Alright, some real talk. Some day, you’re going to graduate from university and begin your hunt for a full time job. But we often encounter a problem here: Most jobs require experience. And how do we get experience? By having a job! But, how do we get that job? Well, you’re gonna need some experience….
It’s a bit of a Catch 22 situation. But fear not. With the right approach to marketing yourself and searching in the right places, it’s still possible to find the right job once you graduate, even with no direct experience.
One good way of standing out and gaining notice from potential employers is to have an impressive LinkedIn profile. But here’s another potential catch: LinkedIn is usually used to showcase the work we’ve done, or are currently doing. But if you’ve been in full time education all your life, it’s going to be pretty tough to impress, no?
Not at all actually! There’s always a way to stand out and create some impact, even if you haven’t joined the working world yet. It’s all about showcasing a few key things: enthusiasm, honesty, passion & activity.
Here are some tips we’ve picked up along the way to create a winning LinkedIn profile that can help you land your first job.
Start simple and show the world who you are. Having a decent profile picture pays off, since according to LinkedIn themselves, profiles with photographs get 14 times more views than those without.
If you have a friend with a good camera and photography skills, or if you have some spare cash to get your headshots taken professionally, go right ahead and do that. If you have neither of these things though, don’t worry. These days, phone cameras are good enough to snap a good headshot.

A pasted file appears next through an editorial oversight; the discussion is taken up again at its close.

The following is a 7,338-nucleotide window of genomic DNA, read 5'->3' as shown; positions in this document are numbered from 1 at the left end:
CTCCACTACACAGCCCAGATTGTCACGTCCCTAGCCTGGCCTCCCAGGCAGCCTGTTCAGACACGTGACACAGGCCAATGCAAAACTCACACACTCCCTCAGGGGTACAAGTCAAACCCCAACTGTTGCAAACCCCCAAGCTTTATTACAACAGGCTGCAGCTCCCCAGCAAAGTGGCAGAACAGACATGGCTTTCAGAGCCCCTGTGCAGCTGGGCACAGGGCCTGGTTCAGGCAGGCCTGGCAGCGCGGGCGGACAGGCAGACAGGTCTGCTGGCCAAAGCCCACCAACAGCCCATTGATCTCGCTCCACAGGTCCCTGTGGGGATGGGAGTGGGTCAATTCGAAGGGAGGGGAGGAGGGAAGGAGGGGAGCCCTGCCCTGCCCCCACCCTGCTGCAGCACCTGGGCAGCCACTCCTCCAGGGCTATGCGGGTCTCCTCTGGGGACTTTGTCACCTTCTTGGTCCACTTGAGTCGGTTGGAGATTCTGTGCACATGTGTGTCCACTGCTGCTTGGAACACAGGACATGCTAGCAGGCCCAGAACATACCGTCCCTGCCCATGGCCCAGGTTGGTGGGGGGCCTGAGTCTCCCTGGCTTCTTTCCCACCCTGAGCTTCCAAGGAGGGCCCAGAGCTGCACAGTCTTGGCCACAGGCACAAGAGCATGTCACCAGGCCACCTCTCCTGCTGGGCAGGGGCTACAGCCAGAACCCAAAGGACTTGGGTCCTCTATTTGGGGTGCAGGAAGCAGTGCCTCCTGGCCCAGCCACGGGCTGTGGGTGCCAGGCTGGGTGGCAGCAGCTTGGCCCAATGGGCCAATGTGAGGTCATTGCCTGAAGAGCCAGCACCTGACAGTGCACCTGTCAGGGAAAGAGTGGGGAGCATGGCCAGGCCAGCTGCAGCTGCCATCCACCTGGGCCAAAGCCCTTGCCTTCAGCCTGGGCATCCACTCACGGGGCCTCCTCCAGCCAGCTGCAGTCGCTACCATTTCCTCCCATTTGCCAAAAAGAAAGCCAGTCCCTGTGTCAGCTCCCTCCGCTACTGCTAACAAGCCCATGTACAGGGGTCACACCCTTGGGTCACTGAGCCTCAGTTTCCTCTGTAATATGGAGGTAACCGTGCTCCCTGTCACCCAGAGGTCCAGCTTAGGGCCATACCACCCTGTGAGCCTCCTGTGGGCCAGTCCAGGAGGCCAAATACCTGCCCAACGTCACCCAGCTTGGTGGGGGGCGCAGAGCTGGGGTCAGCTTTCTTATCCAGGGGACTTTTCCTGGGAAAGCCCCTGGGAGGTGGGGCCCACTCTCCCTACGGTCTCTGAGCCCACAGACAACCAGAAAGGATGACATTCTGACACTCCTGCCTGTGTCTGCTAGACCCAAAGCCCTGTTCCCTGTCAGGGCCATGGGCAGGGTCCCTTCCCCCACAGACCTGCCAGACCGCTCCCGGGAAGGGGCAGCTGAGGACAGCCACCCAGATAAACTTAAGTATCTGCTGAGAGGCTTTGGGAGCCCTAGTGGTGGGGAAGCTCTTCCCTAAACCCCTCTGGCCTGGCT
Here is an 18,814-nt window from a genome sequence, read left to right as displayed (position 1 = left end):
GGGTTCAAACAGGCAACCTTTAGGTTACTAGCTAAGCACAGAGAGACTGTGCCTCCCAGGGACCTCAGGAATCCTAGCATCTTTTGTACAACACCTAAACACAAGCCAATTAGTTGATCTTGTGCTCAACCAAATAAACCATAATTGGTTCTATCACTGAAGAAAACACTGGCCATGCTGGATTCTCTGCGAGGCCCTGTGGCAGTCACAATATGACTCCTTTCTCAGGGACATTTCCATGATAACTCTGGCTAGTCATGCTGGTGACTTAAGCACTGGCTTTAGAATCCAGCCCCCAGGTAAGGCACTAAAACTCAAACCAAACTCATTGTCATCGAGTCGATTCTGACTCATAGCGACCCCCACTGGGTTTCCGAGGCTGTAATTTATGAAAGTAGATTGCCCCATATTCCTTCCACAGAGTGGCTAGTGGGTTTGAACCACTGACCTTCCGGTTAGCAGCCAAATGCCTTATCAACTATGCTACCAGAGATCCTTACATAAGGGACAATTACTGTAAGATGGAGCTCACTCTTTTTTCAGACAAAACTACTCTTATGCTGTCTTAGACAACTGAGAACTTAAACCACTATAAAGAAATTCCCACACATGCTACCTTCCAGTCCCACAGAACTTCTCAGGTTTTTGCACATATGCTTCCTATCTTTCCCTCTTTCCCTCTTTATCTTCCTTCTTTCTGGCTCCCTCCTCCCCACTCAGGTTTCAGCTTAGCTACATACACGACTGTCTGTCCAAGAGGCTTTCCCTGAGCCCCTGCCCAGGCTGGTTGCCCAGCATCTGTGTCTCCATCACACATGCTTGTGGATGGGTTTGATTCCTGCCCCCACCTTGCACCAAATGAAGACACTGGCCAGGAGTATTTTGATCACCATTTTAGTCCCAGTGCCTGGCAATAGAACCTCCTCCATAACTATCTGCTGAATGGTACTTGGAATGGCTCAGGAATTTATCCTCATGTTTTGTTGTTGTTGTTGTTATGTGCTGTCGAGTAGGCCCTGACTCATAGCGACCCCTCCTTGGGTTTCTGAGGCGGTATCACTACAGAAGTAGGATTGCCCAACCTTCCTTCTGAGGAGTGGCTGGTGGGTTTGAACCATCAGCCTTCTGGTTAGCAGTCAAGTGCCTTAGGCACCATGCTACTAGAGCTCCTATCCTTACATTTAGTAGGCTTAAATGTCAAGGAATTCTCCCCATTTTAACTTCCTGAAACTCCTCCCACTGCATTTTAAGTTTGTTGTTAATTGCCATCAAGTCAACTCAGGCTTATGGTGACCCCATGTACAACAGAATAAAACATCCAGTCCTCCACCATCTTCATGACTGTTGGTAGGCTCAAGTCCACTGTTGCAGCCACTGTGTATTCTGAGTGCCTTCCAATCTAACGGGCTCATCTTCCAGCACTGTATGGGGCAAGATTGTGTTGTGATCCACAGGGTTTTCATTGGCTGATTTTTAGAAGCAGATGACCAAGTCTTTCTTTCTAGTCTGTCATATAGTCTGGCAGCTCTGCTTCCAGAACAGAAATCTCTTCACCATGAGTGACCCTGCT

While a whole load of LinkedIn profiles show people in formal business clothes, you don’t necessarily have to go that far. But on the other hand, maybe avoid using a photo of you in the pub with a beer in hand... Something smart-casual will suffice!
For writing short captions, headlines and intros, here’s a golden rule to stick to: Get to the point. People’s attention spans are short, so you have to give them key information up front. Tell them who you are and what excites you (i.e. what you want). An example of this might be, “Advertising student seeking graduate position,” or, “Creative computer science graduate looking for a chance to shine.” Keep it simple and effective.
Another example of this is how short I’ve kept this paragraph… see what I did there?
Those already working will use this section to detail the things they’ve done in their careers, and the things that they specialise in. However if you’re still studying or you’re light on work experience, there’s still a way to make the summary work in your favour.
Use it to talk about your goals and ambitions, the kind of difference you’d like to make, as well as the kind of work you’d like to do. Talk about your passions, your strengths, and your curiosities. Of course, this also makes a great place to share any qualifications you have, and any life experience you’ve gained (e.g. travel, volunteering, university clubs you’ve joined, studying abroad). As above, try to write this quite succinctly and clearly, while not making it too dry. This is your chance to show off a little bit after all.